# 15.2: Structure of Ice


Ice is an interesting and useful material. It can be used to cool food and keep it fresh. Ice can provide recreation, such as in the case of ice-skating. It can do great damage when it freezes—roads can buckle, houses can be damaged, water pipes can burst. All of this happens because of a unique property of water: when water freezes, it expands in volume as ice is formed.

## Structure of Ice

Liquid water is a fluid. The hydrogen bonds in liquid water constantly break and reform as the water molecules tumble past one another. As water cools, its molecular motion slows and the molecules move gradually closer to one another. The density of any liquid increases as its temperature decreases. For most liquids, this continues as the liquid freezes; the solid state is denser than the liquid state. However, water behaves differently. It actually reaches its highest density at about $$4^\text{o} \text{C}$$.

Temperature $$\left( ^\text{o} \text{C} \right)$$ Density $$\left( \text{g/cm}^3 \right)$$
Table $$\PageIndex{1}$$: Density of Water and Ice
100 (liquid) 0.9584
50 0.9881
25 0.9971
10 0.9997
4 1.0000
0 (liquid) 0.9998
0 (solid) 0.9168

Between $$4^\text{o} \text{C}$$ and $$0^\text{o} \text{C}$$, the density gradually decreases as the hydrogen bonds begin to form a network characterized by a generally hexagonal structure with open spaces in the middle of the hexagons (see figure below).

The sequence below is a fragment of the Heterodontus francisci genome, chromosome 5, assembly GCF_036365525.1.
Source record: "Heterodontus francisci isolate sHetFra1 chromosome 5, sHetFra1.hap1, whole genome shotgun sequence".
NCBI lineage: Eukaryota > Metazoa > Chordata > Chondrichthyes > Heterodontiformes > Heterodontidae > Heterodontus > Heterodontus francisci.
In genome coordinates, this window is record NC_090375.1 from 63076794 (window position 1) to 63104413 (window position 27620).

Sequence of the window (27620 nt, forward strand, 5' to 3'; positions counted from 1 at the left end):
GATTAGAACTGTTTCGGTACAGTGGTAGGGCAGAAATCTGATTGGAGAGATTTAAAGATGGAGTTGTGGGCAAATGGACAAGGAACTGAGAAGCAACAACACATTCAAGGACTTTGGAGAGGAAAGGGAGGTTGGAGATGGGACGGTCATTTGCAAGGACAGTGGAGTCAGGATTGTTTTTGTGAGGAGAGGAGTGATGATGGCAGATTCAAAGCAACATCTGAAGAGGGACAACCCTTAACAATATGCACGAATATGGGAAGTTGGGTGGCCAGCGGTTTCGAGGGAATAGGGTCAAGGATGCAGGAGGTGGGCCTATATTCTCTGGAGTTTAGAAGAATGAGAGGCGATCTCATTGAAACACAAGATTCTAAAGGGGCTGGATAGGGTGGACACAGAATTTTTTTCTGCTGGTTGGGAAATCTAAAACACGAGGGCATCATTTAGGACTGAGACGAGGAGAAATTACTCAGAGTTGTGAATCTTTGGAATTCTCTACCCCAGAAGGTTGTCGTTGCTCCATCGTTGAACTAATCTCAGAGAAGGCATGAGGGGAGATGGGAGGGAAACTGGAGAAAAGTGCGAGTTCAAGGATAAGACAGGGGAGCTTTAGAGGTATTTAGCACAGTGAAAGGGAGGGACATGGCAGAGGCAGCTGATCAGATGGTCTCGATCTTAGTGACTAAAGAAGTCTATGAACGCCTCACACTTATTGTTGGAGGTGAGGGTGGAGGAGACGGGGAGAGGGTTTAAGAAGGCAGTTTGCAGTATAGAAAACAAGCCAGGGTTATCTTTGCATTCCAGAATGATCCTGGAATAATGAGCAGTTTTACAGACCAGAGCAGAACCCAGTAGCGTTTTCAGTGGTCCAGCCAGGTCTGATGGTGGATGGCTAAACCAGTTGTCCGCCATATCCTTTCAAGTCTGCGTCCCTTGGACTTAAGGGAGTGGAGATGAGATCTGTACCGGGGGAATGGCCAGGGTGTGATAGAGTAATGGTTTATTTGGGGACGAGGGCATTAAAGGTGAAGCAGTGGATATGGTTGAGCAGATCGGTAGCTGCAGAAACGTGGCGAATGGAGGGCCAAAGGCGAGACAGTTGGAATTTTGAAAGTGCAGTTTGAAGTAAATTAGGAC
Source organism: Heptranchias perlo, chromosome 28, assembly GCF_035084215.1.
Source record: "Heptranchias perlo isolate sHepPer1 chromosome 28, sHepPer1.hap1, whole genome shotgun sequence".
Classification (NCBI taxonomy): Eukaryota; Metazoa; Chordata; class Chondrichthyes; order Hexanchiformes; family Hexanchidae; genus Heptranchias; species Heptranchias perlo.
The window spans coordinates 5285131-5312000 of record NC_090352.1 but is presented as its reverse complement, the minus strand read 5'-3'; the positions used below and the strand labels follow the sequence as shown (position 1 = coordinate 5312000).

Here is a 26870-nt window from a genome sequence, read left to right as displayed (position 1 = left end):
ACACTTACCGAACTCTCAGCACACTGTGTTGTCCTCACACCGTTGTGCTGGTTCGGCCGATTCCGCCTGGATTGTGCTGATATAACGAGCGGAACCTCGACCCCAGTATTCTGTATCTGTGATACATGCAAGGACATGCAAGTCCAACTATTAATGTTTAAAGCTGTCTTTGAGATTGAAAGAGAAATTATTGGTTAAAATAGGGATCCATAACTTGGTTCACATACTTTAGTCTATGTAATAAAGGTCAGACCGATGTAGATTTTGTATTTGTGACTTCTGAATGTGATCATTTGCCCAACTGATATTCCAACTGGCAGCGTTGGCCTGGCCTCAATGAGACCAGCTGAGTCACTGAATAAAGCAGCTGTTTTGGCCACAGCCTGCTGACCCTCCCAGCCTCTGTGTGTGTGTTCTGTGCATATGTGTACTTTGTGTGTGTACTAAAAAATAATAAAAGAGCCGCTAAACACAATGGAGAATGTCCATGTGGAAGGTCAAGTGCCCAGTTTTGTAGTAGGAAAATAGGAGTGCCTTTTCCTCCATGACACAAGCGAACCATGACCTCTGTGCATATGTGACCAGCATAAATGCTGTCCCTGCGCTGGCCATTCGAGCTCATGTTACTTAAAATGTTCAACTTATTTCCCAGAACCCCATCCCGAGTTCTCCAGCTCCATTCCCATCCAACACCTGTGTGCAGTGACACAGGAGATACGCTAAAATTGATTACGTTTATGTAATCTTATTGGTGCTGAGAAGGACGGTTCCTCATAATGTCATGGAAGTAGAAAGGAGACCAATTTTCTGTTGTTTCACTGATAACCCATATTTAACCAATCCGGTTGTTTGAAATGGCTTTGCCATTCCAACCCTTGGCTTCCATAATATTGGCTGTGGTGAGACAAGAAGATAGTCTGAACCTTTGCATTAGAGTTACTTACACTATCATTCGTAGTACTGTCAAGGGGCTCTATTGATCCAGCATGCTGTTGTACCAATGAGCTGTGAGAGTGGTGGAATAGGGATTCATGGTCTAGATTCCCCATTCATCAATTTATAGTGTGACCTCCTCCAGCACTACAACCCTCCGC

Ice is less dense than liquid water and so it floats. Ponds or lakes begin to freeze at the surface, closer to the cold air. A layer of ice forms, but does not sink as it would if water did not have this unique structure dictated by its shape, polarity, and hydrogen bonding. If the ice were to sink as it froze, entire lakes would freeze solid. Since the ice does not sink, liquid water remains under the ice all winter long. This is important, as fish and other organisms are capable of surviving through winter. Ice is one of few solids that is less dense than its liquid form.

## Summary

• The density of any liquid increases as its temperature decreases.  As an exception, ice is less dense than liquid water.
• The intermolecular structure of ice has spaces that are not present in liquid water.

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